Letter: Sensitive Ecosystem

In his Feb. 20 opinion piece, Bob Rosborough argues that the sale and construction of golf courses at Owls Head will help the economy of the Eastern Shore to “thrive and survive. Most certainly, people who live in the area deserve a healthy economy, but are golf courses and luxury condos the answer?

Rosborough describes the two wealthy Americans, Beckwith and Kitty Gilbert, who are behind the deal as “environmentally conscious” and, at the same time, notes that the land in question has been undisturbed for over 10,000 years “since the last ice age.”

This land was, at one point, environmentally significant enough to be designated as a park. Several scientific studies have determined that the ecology of the land is “globally rare.” It is difficult to make a valid argument that the Gilberts have any intention of caring for the natural environment when the golf courses they are proposing are decidedly man-made.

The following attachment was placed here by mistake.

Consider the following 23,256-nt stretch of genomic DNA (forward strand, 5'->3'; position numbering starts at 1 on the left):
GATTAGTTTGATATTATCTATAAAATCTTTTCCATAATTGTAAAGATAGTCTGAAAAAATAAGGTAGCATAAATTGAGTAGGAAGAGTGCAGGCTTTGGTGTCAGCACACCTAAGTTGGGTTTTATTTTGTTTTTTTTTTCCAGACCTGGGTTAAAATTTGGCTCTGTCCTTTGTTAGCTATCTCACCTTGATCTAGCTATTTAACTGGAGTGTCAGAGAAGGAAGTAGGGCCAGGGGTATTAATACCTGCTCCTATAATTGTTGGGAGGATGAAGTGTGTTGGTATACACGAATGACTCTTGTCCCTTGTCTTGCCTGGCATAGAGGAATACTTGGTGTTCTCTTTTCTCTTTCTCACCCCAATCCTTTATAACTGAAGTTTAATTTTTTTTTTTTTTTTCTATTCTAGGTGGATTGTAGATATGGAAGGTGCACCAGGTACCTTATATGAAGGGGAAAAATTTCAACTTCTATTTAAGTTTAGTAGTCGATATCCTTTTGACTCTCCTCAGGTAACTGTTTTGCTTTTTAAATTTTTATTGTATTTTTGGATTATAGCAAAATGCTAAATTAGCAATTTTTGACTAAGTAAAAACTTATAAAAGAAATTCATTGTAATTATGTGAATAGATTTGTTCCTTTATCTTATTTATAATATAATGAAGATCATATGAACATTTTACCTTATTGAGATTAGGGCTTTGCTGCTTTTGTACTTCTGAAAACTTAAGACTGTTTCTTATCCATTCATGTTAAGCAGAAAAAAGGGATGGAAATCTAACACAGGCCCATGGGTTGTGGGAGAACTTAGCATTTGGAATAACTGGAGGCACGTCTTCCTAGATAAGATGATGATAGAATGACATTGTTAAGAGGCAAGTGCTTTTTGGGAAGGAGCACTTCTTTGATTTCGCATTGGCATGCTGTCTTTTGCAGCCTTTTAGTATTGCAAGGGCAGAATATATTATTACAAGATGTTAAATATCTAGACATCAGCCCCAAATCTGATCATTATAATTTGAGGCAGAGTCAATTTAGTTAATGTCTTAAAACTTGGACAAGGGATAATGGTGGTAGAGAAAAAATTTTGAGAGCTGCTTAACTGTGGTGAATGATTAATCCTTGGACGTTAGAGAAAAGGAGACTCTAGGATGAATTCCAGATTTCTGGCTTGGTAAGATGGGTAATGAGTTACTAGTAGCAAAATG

Seagrass beds off our coast could be some of the world’s heaviest and oldest organisms

CBC Radio
Mainstreet Nova Scotia
February 12, 2020

Not only seagrasses the only type of plants that flower underwater, but they could be the oldest known organisms on our planet. “The value generated by seagrass is among the highest of any habitat in the world,” explains Worm. The ecosystem services provided by seagrass meadows (such as nursery habitat, spawning habitat, and carbon sequestration) are so valuable that they are valued “in excess of $20,000 per hectare, per year.

In terms of Owls Head Park Reserve, Worm says”[w]hen we think about doing something to that protected land it’s not just about the land, it’s also very strongly connected to the underwater habitat nearby” which could be “very harmful for the seagrass that lives there.”

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